Changing habits to contribute to a circular economy


Old habits die hard, and none can be truer than the way in which we create and dispose of the products that we use. Moulding the way in which we operate our plant and equipment and manufacture our products – by rethinking and redesigning the way our products are made – will contribute to the impact of what the circular economy is aiming to achieve. For this process to work, it requires commitment not just from large businesses, but also small businesses, organisations and individuals, across the globe.

The Ellen MacArthur Foundation states that “Transitioning to a circular economy does not only amount to adjustments aimed at reducing the negative impacts of the linear economy. Rather, it represents a systemic shift that builds long-term resilience, generates business and economic opportunities, and provides environmental and societal benefits.”*

The main features of a circular economy are to ensure that the overall process results in less input of resources and to try and substitute resources for ones that are more sustainable and efficient.**

Reusing, sharing and maintaining products prolongs their lifespan and changes the way in which we so easily dispose of used goods.

After use, the product should be adapted for a different purpose; or remanufactured to its original condition using new or repaired parts.

The final important feature of a circular economy is to recycle and regenerate. At the end of the product’s lifecycle, recycle or regenerate resources rather than leaving it for the waste pile.

RPC advocates a circular economy future for plastic products. The Group’s basic principle of the circular economy is to treat the materials used to manufacture products as valuable resources rather than disposable ones. Equally important and also considered are the energy and water resources used to manufacture the products.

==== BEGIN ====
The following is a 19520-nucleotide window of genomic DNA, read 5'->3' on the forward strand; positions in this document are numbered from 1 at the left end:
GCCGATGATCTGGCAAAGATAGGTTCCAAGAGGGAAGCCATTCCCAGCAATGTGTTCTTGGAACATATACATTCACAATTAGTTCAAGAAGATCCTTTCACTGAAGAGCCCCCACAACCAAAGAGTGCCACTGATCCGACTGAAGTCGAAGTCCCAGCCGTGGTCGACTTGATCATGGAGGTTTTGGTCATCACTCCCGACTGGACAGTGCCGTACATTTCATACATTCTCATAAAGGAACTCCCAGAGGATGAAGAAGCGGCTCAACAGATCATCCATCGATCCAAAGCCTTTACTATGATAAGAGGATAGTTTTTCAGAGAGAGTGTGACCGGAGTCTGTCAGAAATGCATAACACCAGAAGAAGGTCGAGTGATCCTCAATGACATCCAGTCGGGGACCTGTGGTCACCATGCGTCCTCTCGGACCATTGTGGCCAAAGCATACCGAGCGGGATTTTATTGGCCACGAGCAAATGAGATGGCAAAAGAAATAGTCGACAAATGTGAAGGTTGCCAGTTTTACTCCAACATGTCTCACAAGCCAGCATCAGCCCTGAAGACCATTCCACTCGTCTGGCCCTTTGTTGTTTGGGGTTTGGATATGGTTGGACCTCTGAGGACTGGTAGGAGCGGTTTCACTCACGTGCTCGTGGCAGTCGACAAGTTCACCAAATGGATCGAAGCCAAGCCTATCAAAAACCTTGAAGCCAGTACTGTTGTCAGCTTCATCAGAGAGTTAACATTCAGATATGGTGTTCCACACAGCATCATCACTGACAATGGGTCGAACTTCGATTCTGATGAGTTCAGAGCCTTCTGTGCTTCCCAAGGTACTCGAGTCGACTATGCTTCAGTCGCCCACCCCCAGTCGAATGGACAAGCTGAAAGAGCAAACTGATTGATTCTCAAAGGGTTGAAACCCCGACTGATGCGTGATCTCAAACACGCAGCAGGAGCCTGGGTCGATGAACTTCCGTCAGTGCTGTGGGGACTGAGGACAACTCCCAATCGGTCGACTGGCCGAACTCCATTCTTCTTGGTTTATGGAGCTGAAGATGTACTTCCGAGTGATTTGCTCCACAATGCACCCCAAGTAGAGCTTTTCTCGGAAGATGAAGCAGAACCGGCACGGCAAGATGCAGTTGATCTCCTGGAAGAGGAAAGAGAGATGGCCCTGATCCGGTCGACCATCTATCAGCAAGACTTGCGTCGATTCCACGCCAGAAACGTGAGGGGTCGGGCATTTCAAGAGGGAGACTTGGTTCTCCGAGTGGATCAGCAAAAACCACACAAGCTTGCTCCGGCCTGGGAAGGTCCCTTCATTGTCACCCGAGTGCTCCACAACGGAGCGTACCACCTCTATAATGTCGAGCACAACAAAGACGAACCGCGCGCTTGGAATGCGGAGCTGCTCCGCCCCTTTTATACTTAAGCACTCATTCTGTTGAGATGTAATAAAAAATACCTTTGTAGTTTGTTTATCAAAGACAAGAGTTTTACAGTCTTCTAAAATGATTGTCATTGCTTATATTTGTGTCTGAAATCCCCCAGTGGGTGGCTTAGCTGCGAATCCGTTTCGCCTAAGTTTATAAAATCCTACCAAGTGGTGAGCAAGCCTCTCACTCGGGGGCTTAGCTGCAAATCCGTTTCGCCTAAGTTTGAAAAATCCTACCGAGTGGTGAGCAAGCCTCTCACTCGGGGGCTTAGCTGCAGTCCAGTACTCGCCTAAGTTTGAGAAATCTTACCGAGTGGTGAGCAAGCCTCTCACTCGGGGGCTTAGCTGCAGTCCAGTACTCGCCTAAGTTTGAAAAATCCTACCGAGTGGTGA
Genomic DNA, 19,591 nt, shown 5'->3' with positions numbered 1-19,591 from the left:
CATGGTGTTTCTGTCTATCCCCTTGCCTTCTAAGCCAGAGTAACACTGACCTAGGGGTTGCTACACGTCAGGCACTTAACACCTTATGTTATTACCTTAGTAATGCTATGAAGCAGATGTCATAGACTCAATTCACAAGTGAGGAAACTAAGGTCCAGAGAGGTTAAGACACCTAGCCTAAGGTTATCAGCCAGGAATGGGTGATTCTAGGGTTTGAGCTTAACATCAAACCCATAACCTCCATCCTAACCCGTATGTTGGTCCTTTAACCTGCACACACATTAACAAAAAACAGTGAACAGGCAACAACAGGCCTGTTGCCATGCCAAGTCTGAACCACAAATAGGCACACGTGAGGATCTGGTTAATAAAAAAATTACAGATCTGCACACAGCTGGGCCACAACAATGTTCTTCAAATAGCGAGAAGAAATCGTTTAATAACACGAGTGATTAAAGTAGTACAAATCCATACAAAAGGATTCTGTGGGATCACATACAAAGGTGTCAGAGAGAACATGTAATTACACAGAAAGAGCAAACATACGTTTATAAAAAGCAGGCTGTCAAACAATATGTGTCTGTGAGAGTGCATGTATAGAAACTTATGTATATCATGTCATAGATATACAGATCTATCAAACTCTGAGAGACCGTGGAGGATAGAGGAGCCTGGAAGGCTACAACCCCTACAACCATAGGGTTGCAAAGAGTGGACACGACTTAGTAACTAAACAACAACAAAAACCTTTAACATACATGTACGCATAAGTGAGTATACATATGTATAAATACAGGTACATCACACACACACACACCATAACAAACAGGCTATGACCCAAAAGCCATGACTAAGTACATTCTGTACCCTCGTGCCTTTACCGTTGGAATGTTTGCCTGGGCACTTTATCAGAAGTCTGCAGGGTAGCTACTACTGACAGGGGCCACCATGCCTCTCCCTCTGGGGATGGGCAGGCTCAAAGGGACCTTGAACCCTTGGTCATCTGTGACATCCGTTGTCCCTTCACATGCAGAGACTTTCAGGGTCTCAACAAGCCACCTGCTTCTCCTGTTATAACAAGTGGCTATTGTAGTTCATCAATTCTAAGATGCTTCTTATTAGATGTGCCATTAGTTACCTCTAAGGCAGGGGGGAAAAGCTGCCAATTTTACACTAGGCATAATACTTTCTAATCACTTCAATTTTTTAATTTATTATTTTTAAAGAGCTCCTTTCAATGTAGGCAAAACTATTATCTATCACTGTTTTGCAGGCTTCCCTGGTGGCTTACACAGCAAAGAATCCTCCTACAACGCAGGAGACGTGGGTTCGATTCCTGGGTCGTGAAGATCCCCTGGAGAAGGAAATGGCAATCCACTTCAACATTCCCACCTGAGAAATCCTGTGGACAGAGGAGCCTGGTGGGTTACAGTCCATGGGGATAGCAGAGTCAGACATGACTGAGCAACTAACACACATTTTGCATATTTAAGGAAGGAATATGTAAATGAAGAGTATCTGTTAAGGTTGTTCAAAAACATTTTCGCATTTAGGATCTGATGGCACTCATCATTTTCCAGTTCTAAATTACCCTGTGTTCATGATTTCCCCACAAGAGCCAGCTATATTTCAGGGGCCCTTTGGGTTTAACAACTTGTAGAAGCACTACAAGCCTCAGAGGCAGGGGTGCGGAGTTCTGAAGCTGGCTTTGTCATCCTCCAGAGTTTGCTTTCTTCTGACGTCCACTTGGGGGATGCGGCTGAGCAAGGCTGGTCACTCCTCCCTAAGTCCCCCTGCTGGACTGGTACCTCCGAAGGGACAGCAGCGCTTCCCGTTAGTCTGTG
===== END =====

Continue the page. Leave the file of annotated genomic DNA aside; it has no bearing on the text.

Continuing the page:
RPC Astrapak CEO Robin Moore says: “We are already driving the concept of the circular economy at the heart of our operations, as well as from the design phase of the products that we create and will continue to increase our efforts to encompass the full life cycle of the product and manufacturing process. With a cradle-to-the-cradle effect, we change our behaviour to extract maximum value from the product while it’s in use.”

Keeping brand owners informed of the cradle-to-cradle effect when it comes to finalising their packaging design is an equally important part of the process in order to gain the full benefit of the circular economy. Pursuing a circular economy reduces waste, drives greater resource productivity, delivers a more competitive economy, and positions us to better address the emerging resource scarcity issues in the future. * **


Mylene Paynter